It is a novel about misunderstanding other people; and the misunderstandings arise for a huge variety of moral, psychological, and social reasons. People misread others out of vanity, fear, naivete, and even because of admirable faith. Middlemarch would be one kind of novel if the omniscient narrator patronized these characters for their all-to-human failure to know one another. But the third-person omniscient narrative voice is occasionally broken by a first-person acknowledgment of uncertainty. The narrator will remark that he (or she?) doesn’t know what a particular character was thinking. This must be a deliberate reminder that understanding other human beings is never possible.
The narrator also occasionally expresses an explicit judgment or even interrupts the narration irritably. These outbursts are comic surprises because the rest of the narration is so objective. For instance, I love this beginning of chapter XXIX: “One morning, some weeks after her arrival at Lowick, Dorothea–but why always Dorothea? Was her point of view the only possible one with regard to this marriage? I protest against all our interest, all our effort at understanding being given to the young skins that look blooming in spite of trouble; for these too will get faded, and will know the older and more eating griefs which we are helping to neglect.”
Perhaps the most prevalent reason for misunderstanding in Middlemarch is egoism, which comes in many forms, some contemptible and some fully excusable. Egoism is relevant to the idea of a network, because any node can be taken as the center and all the other nodes can be seen as arrayed around it in various degrees of separation. There is a famous and very rich passage in Middlemarch about our propensity to see ourselves as the central node:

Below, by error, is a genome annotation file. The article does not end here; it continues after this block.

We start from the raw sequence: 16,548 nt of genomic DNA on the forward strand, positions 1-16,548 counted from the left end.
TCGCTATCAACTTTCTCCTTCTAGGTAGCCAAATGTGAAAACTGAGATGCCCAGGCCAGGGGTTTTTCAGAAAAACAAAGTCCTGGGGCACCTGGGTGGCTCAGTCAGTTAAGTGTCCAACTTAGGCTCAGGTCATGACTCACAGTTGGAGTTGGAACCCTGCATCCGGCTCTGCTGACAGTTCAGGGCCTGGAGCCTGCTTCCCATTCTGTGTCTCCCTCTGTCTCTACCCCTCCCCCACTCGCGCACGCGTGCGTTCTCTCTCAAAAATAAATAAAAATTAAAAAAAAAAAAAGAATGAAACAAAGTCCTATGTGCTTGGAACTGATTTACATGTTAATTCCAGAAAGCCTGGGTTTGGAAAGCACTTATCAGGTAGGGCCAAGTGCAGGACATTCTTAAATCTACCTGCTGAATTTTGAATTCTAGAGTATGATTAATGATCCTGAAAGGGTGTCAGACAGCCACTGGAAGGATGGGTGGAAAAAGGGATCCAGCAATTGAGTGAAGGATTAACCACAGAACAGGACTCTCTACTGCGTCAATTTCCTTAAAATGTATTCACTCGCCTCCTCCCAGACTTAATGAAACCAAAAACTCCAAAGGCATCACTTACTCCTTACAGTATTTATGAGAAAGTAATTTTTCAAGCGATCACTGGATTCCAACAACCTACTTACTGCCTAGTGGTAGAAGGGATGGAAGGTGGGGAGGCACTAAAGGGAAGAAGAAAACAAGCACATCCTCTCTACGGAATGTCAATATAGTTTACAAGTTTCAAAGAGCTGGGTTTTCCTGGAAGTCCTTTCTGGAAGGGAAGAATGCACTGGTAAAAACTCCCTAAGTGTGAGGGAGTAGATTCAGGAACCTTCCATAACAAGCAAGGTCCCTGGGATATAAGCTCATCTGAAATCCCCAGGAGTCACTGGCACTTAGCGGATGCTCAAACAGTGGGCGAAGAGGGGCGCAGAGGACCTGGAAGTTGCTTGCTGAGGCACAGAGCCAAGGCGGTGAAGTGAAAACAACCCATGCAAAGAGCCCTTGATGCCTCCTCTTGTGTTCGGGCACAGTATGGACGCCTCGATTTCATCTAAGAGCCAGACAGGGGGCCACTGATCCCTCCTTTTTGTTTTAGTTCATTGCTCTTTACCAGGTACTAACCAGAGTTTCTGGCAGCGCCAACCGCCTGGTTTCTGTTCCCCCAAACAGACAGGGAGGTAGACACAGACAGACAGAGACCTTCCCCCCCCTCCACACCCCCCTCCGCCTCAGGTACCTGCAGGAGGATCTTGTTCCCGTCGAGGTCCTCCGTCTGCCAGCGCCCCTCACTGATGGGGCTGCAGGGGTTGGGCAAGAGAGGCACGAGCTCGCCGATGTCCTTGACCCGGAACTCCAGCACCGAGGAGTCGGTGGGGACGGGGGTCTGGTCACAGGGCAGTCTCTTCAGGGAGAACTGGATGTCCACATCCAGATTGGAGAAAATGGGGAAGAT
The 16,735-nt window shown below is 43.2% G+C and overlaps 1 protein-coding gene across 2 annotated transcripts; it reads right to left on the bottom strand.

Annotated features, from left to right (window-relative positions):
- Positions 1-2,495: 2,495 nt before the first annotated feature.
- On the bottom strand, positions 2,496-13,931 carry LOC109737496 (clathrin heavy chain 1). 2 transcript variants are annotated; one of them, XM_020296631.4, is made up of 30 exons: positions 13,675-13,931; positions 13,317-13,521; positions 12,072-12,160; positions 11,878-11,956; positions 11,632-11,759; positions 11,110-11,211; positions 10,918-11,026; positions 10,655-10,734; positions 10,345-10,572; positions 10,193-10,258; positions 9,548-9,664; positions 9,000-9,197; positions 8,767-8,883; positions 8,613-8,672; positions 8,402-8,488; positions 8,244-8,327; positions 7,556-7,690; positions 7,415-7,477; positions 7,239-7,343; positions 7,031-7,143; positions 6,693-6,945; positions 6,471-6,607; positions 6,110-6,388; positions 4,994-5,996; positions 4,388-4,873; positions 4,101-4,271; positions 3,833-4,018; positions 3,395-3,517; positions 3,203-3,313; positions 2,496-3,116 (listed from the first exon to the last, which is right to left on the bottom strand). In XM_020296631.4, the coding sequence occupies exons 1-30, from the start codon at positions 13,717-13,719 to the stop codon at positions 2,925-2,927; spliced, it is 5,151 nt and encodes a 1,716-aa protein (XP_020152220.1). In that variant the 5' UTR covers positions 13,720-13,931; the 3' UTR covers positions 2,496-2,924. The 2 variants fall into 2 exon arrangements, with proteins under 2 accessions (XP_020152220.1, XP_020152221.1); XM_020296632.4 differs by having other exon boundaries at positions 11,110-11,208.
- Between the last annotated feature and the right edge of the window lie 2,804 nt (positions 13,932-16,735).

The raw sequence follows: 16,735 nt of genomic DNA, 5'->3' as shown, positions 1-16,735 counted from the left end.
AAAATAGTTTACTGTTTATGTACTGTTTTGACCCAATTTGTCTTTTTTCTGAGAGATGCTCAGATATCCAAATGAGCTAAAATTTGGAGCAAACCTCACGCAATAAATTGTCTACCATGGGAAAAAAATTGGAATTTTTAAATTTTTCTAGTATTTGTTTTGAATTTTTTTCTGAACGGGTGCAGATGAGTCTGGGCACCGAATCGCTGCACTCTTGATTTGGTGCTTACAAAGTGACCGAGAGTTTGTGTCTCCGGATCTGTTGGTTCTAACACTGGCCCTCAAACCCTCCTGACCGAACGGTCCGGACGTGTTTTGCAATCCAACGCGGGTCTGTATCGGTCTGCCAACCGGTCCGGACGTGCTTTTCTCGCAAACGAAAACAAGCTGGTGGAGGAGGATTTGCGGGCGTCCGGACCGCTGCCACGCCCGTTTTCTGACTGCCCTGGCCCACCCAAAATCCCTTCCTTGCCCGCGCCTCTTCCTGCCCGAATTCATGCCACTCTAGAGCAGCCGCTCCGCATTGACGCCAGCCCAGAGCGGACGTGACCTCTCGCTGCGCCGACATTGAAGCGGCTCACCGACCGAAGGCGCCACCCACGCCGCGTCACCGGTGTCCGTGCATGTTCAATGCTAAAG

An eminent philosopher among my friends, who can dignify even your ugly furniture by lifting it into the serene light of science, has shown me this pregnant little fact. Your pier-glass [mirror] or extensive surface of polished steel made to be rubbed by a housemaid, will be minutely and multitudinously scratched in all directions; but place now against it a lighted candle as a centre of illumination, and lo! the scratches will seem to arrange themselves in a fine series of concentric circles round that little sun. It is demonstrable that the scratches are going everywhere impartially and it is only your candle which produces the flattering illusion of a concentric arrangement, its light falling with an exclusive optical selection. These things are a parable. The scratches are events, and the candle is the egoism of any person now absent …
The narrator supplies a heartbreaking reason that we must place ourselves at the center of the network, act egoistically, and fail to understand one another fully. “If we had a keen vision and feeling of all ordinary human life, it would be like hearing the grass grow and the squirrel’s heart beat, and we should die of that roar that lies on the other side of silence. As it is, the quickest of us walk about well wadded with stupidity.” Our “stupidity” is essential for our survival; none of us could bear to comprehend the suffering of everyone else.
Finally, Middlemarch is, I suppose, a comedy. It has jokes, a lightness of tone, and a satisfying conclusion that I would not call tragic. Most of the loose ends are tied up. And yet there is a powerful sense of the weight of norms and the inertia of history. We are left with a deep question: whether Dorothea’s life has turned out to be a good one.
[Spoiler warning: I can’t address this question without giving away the conclusion.]